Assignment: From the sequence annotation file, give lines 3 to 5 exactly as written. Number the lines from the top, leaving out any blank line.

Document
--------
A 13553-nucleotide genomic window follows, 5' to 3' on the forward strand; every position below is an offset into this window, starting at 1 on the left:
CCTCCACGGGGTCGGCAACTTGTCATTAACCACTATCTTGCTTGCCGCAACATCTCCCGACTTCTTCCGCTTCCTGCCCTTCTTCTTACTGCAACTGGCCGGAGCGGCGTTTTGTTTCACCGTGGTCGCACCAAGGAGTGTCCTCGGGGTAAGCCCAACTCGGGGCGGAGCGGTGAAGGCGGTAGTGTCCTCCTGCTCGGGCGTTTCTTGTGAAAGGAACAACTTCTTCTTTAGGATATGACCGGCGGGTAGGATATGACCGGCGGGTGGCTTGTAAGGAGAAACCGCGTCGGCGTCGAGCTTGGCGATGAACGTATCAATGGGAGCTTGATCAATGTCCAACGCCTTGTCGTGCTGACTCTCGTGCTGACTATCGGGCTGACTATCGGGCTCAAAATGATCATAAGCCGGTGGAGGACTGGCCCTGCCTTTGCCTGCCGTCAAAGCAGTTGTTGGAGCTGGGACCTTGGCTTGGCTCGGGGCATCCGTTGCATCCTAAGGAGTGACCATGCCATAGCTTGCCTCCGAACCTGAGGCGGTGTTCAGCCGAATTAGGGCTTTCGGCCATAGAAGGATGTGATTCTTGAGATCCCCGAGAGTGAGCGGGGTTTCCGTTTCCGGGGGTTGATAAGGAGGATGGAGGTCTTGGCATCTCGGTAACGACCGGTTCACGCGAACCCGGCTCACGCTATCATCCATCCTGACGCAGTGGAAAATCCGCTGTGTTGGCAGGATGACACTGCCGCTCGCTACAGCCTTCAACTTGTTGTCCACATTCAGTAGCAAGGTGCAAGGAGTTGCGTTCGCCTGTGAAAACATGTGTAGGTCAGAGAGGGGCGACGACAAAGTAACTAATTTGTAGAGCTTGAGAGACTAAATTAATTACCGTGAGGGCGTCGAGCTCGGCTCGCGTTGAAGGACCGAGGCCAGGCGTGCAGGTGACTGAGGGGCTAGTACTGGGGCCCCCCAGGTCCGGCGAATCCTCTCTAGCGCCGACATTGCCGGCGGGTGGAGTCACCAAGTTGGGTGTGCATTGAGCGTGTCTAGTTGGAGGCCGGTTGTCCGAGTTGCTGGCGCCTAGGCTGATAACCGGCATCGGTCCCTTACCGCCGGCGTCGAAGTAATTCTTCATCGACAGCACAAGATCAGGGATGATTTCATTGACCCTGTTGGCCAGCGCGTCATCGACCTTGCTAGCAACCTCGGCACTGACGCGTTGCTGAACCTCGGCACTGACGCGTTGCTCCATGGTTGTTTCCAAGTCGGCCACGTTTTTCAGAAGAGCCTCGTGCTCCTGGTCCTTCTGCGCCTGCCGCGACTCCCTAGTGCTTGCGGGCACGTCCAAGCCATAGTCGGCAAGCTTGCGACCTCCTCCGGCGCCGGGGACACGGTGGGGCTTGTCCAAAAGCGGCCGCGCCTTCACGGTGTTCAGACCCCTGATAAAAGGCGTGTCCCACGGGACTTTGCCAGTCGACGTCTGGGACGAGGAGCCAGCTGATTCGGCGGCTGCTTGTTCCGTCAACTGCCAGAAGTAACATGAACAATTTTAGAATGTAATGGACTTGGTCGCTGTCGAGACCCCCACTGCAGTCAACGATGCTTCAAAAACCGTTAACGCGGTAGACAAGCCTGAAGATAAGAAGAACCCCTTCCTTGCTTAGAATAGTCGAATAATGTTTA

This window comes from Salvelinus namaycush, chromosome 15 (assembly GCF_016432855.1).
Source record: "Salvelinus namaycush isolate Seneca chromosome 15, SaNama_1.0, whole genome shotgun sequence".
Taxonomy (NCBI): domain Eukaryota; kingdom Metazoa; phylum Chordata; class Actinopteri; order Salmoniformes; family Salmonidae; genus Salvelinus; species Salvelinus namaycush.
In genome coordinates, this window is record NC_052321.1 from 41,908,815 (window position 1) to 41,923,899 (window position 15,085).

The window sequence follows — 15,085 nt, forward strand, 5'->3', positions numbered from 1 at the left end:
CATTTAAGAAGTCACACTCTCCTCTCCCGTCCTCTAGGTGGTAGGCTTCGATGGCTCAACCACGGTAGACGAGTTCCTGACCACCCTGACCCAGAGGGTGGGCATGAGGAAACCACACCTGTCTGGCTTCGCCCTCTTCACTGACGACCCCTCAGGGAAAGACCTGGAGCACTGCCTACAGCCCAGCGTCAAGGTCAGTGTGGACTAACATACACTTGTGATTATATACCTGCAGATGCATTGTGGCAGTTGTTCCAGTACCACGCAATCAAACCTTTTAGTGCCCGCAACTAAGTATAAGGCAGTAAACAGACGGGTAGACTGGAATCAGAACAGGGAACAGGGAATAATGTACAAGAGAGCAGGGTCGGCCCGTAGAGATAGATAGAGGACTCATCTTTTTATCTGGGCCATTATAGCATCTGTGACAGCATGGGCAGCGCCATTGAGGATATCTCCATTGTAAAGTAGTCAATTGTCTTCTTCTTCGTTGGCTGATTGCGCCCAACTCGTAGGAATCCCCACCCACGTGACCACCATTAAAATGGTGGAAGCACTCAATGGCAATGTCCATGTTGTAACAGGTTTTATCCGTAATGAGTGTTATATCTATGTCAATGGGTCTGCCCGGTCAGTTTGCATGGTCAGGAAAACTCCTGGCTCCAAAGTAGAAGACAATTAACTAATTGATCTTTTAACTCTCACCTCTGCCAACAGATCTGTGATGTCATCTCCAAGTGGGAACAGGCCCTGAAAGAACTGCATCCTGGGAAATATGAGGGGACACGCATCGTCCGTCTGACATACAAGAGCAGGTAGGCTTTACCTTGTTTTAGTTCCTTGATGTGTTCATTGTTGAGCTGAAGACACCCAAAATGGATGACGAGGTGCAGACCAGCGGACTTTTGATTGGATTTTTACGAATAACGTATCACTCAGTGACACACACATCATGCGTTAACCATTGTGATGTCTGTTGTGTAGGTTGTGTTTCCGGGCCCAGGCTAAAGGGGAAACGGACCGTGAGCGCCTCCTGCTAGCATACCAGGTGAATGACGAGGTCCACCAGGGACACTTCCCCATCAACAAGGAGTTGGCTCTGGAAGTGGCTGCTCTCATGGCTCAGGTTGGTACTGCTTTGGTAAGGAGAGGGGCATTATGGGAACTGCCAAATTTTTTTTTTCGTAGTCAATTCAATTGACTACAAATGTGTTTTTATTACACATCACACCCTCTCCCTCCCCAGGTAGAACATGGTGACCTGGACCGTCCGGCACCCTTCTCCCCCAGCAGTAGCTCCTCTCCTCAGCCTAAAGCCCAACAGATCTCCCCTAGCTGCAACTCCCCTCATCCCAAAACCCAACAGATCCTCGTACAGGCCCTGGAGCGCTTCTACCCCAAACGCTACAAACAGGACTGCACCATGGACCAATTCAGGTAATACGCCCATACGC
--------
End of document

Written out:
This window comes from Salvelinus namaycush, chromosome 15 (assembly GCF_016432855.1).
Source record: "Salvelinus namaycush isolate Seneca chromosome 15, SaNama_1.0, whole genome shotgun sequence".
Taxonomy (NCBI): domain Eukaryota; kingdom Metazoa; phylum Chordata; class Actinopteri; order Salmoniformes; family Salmonidae; genus Salvelinus; species Salvelinus namaycush.